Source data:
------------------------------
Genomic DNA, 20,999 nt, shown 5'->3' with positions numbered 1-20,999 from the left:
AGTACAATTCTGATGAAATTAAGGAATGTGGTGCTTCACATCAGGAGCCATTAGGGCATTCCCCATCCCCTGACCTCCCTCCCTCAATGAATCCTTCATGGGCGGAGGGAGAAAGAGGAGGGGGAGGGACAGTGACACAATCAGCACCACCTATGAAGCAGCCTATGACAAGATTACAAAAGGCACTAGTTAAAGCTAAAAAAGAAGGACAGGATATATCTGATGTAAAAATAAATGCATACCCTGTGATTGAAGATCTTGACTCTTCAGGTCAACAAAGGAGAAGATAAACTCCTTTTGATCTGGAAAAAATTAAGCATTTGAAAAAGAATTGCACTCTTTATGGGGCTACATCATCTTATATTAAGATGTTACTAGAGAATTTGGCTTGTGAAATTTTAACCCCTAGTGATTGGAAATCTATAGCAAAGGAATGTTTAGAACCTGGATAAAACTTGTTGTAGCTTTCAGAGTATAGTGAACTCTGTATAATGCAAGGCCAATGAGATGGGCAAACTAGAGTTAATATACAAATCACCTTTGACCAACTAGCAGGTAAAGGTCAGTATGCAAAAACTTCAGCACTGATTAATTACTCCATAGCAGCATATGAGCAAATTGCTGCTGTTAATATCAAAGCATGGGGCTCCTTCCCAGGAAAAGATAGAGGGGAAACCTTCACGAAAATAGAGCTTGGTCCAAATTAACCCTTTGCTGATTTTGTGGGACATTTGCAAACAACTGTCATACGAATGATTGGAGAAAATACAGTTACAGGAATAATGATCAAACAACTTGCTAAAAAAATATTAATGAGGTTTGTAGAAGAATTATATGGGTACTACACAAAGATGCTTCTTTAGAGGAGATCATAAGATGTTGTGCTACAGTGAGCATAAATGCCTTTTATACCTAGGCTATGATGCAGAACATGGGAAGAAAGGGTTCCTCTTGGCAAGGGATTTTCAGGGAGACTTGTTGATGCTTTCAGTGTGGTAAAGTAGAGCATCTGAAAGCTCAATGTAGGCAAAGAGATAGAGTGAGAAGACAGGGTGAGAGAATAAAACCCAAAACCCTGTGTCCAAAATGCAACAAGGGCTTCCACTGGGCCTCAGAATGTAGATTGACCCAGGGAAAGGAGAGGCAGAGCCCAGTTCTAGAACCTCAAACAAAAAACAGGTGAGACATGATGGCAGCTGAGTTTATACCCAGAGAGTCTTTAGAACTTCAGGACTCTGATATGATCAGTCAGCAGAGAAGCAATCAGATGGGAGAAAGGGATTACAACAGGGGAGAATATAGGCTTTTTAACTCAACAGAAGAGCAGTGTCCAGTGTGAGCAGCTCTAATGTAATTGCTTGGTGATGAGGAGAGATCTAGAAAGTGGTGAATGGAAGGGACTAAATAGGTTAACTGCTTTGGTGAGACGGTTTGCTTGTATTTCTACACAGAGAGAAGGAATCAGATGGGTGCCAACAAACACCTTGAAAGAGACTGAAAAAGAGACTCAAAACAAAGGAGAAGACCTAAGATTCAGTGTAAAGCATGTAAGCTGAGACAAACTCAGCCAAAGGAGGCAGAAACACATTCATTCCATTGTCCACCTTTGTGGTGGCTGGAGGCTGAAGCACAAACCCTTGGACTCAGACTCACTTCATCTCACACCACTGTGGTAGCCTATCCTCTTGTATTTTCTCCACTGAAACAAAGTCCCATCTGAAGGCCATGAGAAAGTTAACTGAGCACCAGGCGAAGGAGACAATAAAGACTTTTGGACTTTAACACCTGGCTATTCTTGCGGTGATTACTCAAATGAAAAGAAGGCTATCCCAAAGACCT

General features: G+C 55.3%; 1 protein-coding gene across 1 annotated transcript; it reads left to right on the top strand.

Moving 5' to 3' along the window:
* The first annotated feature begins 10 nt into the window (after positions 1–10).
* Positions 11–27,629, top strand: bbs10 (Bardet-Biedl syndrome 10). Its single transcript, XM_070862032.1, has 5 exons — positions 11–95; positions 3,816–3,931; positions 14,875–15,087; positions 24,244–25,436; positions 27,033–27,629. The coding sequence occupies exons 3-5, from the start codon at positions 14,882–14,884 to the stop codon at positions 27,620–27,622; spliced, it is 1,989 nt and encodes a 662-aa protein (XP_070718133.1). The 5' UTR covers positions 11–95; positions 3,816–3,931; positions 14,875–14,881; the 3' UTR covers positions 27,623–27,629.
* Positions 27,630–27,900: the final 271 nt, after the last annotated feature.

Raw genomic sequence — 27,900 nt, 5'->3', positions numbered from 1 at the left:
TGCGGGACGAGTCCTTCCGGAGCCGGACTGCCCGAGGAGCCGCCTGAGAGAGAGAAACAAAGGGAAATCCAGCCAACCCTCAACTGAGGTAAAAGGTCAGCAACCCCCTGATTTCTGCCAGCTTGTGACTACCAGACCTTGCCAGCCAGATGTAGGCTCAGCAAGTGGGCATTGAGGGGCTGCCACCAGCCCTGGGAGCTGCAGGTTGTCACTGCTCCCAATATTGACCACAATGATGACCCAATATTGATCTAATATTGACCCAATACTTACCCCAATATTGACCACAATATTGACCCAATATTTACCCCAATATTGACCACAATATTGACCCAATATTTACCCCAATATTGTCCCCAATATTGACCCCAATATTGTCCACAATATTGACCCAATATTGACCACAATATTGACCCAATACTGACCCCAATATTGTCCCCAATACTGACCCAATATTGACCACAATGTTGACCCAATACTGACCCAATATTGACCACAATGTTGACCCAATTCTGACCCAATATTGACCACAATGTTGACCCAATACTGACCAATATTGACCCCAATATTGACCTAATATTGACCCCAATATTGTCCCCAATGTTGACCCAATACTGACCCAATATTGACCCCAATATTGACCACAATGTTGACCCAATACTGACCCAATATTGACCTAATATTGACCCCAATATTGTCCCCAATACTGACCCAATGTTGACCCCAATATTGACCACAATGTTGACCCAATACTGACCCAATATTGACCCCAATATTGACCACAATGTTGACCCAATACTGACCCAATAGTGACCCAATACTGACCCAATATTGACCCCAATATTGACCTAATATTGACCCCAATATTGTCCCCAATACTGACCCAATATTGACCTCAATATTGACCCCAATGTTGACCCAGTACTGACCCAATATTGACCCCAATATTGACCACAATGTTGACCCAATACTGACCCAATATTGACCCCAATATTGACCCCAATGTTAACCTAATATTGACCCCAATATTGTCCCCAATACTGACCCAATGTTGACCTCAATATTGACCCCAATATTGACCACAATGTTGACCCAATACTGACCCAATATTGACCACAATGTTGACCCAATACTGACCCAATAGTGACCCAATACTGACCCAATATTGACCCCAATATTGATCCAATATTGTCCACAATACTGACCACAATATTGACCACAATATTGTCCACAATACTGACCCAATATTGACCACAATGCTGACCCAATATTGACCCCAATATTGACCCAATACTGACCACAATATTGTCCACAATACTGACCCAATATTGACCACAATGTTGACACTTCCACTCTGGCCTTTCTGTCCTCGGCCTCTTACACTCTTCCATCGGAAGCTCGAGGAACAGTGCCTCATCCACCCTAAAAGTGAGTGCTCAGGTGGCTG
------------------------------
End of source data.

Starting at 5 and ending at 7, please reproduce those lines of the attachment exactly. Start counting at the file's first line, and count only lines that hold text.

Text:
* The first annotated feature begins 10 nt into the window (after positions 1–10).
* Positions 11–27,629, top strand: bbs10 (Bardet-Biedl syndrome 10). Its single transcript, XM_070862032.1, has 5 exons — positions 11–95; positions 3,816–3,931; positions 14,875–15,087; positions 24,244–25,436; positions 27,033–27,629. The coding sequence occupies exons 3-5, from the start codon at positions 14,882–14,884 to the stop codon at positions 27,620–27,622; spliced, it is 1,989 nt and encodes a 662-aa protein (XP_070718133.1). The 5' UTR covers positions 11–95; positions 3,816–3,931; positions 14,875–14,881; the 3' UTR covers positions 27,623–27,629.
* Positions 27,630–27,900: the final 271 nt, after the last annotated feature.